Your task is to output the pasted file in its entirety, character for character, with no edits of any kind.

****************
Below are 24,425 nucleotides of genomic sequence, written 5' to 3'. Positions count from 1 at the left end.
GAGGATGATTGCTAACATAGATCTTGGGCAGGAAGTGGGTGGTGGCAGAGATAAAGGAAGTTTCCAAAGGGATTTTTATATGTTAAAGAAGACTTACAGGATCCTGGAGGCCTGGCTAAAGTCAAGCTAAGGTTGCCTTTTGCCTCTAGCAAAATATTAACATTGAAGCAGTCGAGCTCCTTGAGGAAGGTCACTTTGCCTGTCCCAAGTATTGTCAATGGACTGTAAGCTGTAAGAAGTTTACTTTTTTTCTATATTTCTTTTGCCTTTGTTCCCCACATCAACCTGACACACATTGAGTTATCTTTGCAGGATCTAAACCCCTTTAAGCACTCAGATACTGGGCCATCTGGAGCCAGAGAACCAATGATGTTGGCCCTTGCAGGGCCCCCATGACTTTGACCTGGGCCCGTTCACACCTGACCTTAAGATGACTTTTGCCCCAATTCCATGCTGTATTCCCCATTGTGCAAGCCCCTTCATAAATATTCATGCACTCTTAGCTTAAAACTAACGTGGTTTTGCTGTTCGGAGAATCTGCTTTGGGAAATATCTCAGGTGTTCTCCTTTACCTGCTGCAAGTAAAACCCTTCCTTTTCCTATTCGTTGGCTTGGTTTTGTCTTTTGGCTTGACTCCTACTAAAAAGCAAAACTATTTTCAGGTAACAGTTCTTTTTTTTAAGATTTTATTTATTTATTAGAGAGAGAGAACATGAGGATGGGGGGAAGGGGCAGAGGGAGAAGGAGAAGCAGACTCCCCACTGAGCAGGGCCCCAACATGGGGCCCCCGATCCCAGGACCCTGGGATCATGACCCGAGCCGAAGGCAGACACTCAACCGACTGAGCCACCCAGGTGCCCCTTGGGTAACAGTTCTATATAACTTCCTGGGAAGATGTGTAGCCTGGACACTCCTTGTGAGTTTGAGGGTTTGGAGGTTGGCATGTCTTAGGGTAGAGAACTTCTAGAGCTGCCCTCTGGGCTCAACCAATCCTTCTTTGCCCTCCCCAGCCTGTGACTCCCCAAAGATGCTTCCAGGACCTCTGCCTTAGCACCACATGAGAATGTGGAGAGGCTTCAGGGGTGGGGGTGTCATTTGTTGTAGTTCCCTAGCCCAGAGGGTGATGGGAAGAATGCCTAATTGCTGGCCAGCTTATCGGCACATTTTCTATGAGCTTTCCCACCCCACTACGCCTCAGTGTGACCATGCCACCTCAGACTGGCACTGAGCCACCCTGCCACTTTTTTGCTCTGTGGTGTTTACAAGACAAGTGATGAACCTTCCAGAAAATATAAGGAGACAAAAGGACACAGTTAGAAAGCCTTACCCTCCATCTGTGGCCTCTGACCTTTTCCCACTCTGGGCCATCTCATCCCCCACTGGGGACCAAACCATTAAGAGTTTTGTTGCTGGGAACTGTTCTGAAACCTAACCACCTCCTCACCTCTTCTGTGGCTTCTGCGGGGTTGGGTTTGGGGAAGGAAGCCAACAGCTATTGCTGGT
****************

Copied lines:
Below are 24,425 nucleotides of genomic sequence, written 5' to 3'. Positions count from 1 at the left end.
GAGGATGATTGCTAACATAGATCTTGGGCAGGAAGTGGGTGGTGGCAGAGATAAAGGAAGTTTCCAAAGGGATTTTTATATGTTAAAGAAGACTTACAGGATCCTGGAGGCCTGGCTAAAGTCAAGCTAAGGTTGCCTTTTGCCTCTAGCAAAATATTAACATTGAAGCAGTCGAGCTCCTTGAGGAAGGTCACTTTGCCTGTCCCAAGTATTGTCAATGGACTGTAAGCTGTAAGAAGTTTACTTTTTTTCTATATTTCTTTTGCCTTTGTTCCCCACATCAACCTGACACACATTGAGTTATCTTTGCAGGATCTAAACCCCTTTAAGCACTCAGATACTGGGCCATCTGGAGCCAGAGAACCAATGATGTTGGCCCTTGCAGGGCCCCCATGACTTTGACCTGGGCCCGTTCACACCTGACCTTAAGATGACTTTTGCCCCAATTCCATGCTGTATTCCCCATTGTGCAAGCCCCTTCATAAATATTCATGCACTCTTAGCTTAAAACTAACGTGGTTTTGCTGTTCGGAGAATCTGCTTTGGGAAATATCTCAGGTGTTCTCCTTTACCTGCTGCAAGTAAAACCCTTCCTTTTCCTATTCGTTGGCTTGGTTTTGTCTTTTGGCTTGACTCCTACTAAAAAGCAAAACTATTTTCAGGTAACAGTTCTTTTTTTTAAGATTTTATTTATTTATTAGAGAGAGAGAACATGAGGATGGGGGGAAGGGGCAGAGGGAGAAGGAGAAGCAGACTCCCCACTGAGCAGGGCCCCAACATGGGGCCCCCGATCCCAGGACCCTGGGATCATGACCCGAGCCGAAGGCAGACACTCAACCGACTGAGCCACCCAGGTGCCCCTTGGGTAACAGTTCTATATAACTTCCTGGGAAGATGTGTAGCCTGGACACTCCTTGTGAGTTTGAGGGTTTGGAGGTTGGCATGTCTTAGGGTAGAGAACTTCTAGAGCTGCCCTCTGGGCTCAACCAATCCTTCTTTGCCCTCCCCAGCCTGTGACTCCCCAAAGATGCTTCCAGGACCTCTGCCTTAGCACCACATGAGAATGTGGAGAGGCTTCAGGGGTGGGGGTGTCATTTGTTGTAGTTCCCTAGCCCAGAGGGTGATGGGAAGAATGCCTAATTGCTGGCCAGCTTATCGGCACATTTTCTATGAGCTTTCCCACCCCACTACGCCTCAGTGTGACCATGCCACCTCAGACTGGCACTGAGCCACCCTGCCACTTTTTTGCTCTGTGGTGTTTACAAGACAAGTGATGAACCTTCCAGAAAATATAAGGAGACAAAAGGACACAGTTAGAAAGCCTTACCCTCCATCTGTGGCCTCTGACCTTTTCCCACTCTGGGCCATCTCATCCCCCACTGGGGACCAAACCATTAAGAGTTTTGTTGCTGGGAACTGTTCTGAAACCTAACCACCTCCTCACCTCTTCTGTGGCTTCTGCGGGGTTGGGTTTGGGGAAGGAAGCCAACAGCTATTGCTGGT